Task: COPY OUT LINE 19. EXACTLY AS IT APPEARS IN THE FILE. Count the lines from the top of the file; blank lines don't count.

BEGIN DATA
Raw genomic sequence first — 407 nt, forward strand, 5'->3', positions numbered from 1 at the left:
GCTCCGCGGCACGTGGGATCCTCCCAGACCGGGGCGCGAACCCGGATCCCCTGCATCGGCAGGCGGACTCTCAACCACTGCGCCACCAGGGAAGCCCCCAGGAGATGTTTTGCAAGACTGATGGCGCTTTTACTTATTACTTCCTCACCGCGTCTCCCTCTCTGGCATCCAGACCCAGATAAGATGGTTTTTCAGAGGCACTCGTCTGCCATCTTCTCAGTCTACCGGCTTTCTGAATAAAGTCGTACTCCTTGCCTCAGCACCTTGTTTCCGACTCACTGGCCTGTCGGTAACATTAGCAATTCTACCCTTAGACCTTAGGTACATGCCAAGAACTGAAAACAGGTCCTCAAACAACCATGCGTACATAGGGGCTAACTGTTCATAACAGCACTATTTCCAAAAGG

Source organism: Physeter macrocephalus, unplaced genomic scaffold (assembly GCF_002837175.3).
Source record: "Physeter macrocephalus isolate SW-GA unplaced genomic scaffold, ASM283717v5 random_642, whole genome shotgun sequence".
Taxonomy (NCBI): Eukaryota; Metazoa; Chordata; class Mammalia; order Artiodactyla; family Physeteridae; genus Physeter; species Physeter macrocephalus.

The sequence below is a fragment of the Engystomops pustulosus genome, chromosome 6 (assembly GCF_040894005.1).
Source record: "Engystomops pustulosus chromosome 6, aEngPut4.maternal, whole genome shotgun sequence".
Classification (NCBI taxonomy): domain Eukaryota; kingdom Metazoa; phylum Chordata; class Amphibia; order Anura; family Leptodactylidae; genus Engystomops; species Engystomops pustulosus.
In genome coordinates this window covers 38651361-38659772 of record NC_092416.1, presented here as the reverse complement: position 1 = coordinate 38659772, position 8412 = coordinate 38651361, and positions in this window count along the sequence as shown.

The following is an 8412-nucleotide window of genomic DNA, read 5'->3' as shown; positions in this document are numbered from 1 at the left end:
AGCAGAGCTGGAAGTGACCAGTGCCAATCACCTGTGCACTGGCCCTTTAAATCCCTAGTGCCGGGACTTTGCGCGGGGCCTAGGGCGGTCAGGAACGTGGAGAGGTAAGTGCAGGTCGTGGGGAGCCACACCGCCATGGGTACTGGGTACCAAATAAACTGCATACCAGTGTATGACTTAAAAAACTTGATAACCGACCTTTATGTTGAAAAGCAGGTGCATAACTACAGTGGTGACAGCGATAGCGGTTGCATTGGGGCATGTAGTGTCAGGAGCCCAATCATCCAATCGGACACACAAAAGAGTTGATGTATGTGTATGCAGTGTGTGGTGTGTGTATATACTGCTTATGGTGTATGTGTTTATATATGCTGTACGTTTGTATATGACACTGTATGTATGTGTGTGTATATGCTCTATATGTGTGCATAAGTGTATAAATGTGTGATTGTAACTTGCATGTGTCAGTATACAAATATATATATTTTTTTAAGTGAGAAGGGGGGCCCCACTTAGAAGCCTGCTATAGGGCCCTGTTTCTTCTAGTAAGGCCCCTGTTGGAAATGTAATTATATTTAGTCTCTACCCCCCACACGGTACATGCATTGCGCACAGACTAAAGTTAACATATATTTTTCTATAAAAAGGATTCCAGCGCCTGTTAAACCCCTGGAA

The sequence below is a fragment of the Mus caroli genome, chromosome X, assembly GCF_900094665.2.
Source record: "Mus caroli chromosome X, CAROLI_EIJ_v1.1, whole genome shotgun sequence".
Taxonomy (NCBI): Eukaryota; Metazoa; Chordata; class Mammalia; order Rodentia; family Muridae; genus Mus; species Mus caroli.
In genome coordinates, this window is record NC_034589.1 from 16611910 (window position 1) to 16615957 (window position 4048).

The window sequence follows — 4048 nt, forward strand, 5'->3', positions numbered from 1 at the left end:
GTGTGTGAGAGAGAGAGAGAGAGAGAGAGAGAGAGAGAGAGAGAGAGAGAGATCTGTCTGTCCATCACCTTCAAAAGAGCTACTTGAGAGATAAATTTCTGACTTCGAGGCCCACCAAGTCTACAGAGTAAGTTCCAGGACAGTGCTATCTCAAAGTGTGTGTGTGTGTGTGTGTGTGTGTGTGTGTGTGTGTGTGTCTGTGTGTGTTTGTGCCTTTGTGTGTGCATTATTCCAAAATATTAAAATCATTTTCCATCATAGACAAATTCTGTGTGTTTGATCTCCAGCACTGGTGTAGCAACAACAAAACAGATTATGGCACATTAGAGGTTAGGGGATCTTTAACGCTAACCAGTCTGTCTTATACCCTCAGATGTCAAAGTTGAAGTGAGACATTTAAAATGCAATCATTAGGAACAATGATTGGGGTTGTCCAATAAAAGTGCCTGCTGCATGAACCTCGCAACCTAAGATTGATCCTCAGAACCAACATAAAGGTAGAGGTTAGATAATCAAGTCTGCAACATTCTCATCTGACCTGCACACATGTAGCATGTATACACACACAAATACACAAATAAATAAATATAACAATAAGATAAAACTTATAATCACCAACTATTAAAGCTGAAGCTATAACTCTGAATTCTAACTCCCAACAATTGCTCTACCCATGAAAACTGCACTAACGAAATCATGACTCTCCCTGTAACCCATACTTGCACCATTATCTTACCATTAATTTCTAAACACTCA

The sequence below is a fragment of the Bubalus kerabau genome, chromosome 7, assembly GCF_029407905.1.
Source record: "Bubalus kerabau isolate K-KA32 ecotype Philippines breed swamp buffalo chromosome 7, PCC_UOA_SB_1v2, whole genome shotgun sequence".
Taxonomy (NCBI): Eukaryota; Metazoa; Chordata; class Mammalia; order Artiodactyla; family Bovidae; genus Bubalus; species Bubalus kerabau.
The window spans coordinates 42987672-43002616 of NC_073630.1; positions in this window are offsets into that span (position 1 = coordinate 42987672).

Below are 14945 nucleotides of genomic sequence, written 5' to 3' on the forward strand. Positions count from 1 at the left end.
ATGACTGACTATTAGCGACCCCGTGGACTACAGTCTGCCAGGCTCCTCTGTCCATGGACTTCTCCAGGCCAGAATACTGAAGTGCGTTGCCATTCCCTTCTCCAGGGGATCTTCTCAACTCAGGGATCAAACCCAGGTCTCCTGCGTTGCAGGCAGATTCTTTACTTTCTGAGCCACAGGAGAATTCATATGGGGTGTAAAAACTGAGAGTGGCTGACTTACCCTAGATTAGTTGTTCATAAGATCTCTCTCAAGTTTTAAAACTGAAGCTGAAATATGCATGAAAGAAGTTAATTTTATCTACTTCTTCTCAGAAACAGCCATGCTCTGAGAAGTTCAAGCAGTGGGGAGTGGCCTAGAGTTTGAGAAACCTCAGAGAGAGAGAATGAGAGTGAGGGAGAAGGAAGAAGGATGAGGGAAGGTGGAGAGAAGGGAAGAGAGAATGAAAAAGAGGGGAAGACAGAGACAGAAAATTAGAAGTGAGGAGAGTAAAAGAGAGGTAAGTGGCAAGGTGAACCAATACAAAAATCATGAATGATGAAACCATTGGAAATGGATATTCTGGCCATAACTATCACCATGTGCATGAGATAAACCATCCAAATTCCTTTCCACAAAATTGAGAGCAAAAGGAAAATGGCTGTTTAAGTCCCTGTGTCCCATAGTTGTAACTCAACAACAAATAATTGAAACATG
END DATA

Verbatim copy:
Source record: "Bubalus kerabau isolate K-KA32 ecotype Philippines breed swamp buffalo chromosome 7, PCC_UOA_SB_1v2, whole genome shotgun sequence".